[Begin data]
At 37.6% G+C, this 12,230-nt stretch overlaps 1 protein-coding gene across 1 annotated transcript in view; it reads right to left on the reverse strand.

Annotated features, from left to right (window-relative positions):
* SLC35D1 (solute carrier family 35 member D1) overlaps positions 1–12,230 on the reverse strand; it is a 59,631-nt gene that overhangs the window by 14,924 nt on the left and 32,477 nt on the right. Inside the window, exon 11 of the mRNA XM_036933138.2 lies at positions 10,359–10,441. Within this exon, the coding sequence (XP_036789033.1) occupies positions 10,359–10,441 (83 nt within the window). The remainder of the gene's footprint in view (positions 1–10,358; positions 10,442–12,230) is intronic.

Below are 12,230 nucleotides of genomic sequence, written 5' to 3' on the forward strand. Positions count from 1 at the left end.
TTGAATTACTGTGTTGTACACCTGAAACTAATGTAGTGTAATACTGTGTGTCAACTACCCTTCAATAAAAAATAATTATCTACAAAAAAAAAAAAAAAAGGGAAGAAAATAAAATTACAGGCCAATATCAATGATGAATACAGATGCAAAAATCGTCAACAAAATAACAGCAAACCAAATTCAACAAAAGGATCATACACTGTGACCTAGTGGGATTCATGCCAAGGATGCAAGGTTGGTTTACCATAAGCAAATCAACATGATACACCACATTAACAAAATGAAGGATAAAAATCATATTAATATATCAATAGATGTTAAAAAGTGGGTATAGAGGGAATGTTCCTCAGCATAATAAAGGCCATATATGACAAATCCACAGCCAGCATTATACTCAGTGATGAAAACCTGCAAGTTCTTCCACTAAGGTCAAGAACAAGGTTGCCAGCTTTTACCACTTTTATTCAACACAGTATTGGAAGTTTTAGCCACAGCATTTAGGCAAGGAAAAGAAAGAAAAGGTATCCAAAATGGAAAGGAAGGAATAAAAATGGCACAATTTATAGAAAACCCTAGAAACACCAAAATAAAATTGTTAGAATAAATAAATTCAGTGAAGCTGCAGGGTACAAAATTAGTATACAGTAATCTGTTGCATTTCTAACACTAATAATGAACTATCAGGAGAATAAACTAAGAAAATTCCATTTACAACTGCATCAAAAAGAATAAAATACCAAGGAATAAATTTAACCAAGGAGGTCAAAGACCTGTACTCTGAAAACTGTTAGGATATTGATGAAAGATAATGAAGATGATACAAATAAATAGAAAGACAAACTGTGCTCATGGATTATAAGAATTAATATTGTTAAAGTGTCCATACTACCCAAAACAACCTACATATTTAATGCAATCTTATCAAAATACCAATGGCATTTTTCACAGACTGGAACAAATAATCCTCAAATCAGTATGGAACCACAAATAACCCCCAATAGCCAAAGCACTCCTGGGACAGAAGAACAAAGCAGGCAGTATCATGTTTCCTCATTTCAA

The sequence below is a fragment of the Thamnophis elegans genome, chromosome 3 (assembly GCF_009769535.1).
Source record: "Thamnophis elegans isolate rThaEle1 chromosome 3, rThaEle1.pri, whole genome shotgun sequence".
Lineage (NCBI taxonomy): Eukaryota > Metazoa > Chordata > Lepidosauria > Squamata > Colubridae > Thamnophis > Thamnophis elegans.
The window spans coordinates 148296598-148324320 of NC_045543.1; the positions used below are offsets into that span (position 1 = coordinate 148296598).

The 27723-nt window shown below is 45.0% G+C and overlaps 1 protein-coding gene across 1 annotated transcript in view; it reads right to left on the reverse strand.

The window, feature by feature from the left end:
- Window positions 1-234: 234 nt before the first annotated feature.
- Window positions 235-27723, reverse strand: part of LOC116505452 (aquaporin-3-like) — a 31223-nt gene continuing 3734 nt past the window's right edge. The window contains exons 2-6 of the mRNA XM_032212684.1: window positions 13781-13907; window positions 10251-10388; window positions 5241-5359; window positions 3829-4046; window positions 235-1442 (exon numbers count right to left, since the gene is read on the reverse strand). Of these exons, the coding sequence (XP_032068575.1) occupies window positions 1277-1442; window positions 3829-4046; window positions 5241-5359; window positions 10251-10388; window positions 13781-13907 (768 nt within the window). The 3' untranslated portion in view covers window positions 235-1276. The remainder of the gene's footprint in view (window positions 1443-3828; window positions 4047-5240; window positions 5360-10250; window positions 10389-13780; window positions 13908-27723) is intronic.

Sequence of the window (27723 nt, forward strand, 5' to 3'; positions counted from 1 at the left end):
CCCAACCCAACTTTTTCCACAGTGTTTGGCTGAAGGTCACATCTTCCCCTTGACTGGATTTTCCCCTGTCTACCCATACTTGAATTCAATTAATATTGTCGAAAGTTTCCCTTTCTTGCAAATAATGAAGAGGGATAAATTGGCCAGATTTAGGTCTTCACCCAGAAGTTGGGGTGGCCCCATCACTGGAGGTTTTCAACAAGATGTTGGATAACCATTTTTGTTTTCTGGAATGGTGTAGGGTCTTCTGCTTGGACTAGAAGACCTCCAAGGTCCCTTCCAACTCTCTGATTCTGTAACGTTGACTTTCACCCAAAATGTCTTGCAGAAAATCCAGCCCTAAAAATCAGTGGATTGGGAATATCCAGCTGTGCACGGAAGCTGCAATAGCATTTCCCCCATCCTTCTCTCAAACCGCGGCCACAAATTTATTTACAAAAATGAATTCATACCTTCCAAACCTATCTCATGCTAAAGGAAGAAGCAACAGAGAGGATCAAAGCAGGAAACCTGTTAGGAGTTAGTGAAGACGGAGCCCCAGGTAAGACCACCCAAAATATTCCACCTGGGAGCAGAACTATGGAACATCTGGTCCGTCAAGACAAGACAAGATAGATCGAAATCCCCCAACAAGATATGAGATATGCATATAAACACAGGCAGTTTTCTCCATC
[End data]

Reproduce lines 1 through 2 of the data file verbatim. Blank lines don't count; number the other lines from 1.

At 37.6% G+C, this 12,230-nt stretch overlaps 1 protein-coding gene across 1 annotated transcript in view; it reads right to left on the reverse strand.

Annotated features, from left to right (window-relative positions):